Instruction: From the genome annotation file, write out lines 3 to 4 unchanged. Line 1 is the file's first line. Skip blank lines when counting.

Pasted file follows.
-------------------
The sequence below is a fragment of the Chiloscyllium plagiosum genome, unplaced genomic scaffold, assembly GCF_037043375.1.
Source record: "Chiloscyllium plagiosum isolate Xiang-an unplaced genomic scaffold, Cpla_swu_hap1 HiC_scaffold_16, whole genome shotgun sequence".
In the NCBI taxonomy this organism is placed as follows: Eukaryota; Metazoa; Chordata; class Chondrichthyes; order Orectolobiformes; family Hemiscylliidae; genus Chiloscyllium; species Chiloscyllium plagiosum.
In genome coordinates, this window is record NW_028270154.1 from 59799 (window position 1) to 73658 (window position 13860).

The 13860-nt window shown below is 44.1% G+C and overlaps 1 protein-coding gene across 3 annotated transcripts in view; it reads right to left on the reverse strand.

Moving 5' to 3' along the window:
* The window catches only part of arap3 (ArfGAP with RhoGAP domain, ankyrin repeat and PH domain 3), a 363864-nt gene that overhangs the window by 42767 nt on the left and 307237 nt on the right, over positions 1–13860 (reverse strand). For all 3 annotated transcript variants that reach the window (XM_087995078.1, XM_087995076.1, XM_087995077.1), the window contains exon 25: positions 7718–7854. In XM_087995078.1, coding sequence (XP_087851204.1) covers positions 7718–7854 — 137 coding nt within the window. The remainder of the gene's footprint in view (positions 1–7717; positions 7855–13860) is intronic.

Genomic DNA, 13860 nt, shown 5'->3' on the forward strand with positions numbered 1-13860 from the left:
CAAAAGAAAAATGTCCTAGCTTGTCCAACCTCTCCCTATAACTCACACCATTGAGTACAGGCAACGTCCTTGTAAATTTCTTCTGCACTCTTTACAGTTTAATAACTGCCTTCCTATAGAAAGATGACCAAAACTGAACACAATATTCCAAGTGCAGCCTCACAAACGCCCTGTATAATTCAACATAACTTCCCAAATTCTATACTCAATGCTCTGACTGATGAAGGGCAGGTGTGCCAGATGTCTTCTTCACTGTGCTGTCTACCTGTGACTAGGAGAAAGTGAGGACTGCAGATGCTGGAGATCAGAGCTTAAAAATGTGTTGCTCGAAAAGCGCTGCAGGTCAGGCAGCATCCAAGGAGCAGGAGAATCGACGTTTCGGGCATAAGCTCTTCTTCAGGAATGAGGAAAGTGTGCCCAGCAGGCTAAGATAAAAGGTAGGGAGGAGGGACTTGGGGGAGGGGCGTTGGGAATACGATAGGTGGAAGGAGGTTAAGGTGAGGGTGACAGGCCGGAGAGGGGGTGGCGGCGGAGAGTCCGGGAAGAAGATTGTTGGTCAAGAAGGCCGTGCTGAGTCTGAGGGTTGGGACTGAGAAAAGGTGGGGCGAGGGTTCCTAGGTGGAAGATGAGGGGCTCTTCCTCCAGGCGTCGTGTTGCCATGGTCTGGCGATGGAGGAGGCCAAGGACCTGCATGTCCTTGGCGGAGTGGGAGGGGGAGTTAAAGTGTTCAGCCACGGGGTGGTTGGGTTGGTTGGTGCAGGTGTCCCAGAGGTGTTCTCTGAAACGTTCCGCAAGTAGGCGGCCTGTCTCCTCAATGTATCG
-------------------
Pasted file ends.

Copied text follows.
In the NCBI taxonomy this organism is placed as follows: Eukaryota; Metazoa; Chordata; class Chondrichthyes; order Orectolobiformes; family Hemiscylliidae; genus Chiloscyllium; species Chiloscyllium plagiosum.
In genome coordinates, this window is record NW_028270154.1 from 59799 (window position 1) to 73658 (window position 13860).